Readings for April 21

The Great Vigil of Easter: Un-bury the Alleluia!

Most people are familiar with Easter Sunday, with its familiar readings and hymns, and its feeling of joyful celebration. Along with Christmas Eve, it’s one of two services that are attended even by people who almost never go to church the rest of the year.

Less well known, though, is a very important service that takes place the evening before Easter, which we call the “Great Vigil.”

It begins in darkness, with lighting of the New Fire, from which the Easter (Paschal) candle is lit. That one small flame grows as it is passed from one person to another, and the first part of the service happens by the light of many candles, during the gathering dusk.

Through readings from the Old Testament, the Vigil tells the whole story of salvation, beginning with the creation in Genesis; and continuing with the deliverance of Israel from Egypt, as well as memorable words from Hebrew prophets.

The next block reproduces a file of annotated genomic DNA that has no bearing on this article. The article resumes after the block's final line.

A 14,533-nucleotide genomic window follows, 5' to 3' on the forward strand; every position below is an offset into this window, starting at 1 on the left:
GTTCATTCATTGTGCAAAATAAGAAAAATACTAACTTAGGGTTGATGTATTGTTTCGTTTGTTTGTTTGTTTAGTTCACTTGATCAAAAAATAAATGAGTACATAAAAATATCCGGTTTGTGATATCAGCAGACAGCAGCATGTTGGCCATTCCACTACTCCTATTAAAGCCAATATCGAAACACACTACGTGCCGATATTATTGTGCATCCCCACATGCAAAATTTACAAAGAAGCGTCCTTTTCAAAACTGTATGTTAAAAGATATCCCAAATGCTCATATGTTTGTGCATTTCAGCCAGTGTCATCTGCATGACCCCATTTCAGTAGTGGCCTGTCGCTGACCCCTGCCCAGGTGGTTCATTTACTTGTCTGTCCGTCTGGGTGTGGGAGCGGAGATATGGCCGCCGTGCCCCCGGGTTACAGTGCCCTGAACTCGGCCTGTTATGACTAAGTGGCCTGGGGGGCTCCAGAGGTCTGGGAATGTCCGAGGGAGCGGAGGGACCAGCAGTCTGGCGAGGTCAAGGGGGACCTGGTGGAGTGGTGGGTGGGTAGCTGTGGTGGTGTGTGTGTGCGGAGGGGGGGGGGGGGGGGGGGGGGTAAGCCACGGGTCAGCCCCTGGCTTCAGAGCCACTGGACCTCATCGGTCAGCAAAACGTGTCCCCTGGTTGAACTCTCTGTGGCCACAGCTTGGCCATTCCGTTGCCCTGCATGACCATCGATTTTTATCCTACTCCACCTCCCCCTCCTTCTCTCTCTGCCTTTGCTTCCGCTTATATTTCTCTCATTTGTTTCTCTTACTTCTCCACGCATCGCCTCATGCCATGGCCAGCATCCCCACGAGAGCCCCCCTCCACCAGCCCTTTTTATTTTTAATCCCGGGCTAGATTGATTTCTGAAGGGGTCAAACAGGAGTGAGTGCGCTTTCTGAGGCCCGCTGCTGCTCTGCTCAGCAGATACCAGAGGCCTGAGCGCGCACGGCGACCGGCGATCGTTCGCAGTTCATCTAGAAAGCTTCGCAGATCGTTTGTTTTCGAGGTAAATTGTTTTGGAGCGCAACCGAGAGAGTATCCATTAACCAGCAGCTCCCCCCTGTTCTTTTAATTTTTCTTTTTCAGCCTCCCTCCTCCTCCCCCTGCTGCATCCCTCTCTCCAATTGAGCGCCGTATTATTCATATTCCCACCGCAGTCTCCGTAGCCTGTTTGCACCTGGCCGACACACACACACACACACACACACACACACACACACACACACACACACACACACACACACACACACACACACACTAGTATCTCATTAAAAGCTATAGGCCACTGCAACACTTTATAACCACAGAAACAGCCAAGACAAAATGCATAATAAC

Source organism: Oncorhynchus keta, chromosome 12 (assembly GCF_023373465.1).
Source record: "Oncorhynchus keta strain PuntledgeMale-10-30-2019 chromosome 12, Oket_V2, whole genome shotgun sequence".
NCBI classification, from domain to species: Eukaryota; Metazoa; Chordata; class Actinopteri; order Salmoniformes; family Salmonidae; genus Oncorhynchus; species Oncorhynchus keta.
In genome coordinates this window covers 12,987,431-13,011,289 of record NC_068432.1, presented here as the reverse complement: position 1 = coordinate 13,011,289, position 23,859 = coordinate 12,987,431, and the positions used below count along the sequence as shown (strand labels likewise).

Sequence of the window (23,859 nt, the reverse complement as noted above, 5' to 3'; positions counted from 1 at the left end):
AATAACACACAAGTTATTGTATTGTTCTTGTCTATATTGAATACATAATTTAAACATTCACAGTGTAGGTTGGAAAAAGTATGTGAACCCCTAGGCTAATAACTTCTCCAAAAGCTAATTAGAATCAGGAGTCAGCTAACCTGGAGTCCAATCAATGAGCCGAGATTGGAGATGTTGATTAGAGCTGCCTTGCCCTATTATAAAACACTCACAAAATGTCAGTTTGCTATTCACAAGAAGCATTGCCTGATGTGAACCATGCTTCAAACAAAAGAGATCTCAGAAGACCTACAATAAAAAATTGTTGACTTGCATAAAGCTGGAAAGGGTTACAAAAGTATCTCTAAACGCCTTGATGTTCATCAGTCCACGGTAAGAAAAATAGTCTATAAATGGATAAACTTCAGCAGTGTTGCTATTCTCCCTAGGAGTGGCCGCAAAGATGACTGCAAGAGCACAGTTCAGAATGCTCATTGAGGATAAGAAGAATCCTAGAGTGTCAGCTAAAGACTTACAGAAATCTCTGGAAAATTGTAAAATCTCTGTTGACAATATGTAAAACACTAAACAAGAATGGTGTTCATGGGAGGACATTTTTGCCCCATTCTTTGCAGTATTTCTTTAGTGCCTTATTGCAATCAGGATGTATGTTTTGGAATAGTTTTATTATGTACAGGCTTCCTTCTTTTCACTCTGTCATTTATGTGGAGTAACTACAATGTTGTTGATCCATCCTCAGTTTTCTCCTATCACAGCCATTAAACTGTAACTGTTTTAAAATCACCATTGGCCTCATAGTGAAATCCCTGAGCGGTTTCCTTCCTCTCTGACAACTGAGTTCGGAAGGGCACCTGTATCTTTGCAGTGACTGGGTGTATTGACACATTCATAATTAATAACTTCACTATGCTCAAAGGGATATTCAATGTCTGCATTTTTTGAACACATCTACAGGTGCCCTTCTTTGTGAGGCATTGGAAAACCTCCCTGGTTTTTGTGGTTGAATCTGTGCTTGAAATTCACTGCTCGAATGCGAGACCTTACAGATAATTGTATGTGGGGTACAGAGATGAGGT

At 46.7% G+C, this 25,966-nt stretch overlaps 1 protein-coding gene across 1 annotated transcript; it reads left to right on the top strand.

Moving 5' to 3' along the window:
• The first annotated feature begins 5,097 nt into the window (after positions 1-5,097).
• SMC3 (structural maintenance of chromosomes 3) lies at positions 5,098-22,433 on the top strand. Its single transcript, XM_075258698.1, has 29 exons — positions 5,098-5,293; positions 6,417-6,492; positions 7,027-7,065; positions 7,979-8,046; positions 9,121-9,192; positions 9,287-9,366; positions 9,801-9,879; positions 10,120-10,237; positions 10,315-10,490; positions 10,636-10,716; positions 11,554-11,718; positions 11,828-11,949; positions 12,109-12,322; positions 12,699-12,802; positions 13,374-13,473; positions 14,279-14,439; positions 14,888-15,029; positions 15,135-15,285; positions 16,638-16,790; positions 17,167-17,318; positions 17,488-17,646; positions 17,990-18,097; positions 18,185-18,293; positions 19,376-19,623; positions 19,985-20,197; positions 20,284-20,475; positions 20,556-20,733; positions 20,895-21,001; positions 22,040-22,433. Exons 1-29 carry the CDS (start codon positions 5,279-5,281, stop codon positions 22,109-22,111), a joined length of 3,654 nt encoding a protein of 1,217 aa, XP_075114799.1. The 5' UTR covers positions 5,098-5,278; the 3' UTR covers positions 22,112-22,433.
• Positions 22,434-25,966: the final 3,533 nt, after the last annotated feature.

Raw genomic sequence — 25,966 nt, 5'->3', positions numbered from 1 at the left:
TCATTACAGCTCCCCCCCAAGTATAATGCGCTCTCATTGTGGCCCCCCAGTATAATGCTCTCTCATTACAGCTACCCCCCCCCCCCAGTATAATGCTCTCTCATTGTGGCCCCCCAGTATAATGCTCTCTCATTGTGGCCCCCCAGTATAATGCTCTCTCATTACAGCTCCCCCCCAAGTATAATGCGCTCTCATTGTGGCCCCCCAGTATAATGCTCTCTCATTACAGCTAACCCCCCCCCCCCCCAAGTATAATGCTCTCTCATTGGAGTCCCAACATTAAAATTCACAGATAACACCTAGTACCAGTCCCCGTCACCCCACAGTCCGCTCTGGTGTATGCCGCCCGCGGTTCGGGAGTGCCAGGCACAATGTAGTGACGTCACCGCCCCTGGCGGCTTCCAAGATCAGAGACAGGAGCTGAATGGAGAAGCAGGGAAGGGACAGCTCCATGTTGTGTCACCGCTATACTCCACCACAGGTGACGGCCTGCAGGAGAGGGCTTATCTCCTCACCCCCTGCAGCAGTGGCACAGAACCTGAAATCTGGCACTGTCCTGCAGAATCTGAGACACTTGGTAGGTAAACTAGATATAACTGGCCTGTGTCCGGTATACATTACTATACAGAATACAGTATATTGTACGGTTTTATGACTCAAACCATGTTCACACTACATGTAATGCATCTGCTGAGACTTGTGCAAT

The early Christians welcomed new converts through Holy Baptism primarily during the Easter Vigil. This year, we will continue that tradition — it’s always a joy to welcome a new person into the family of God! And we will all renew our own baptismal vows, and be sprinkled in Jordan River water.

Part of what makes the Easter Vigil fun is the fact that the service rarely stays in one place for long. Here at St. Alban’s, we start by lighting the New Fire in the Memorial Grove, and then the Old Testament readings and baptism happen while we gather around the font in the center of the church.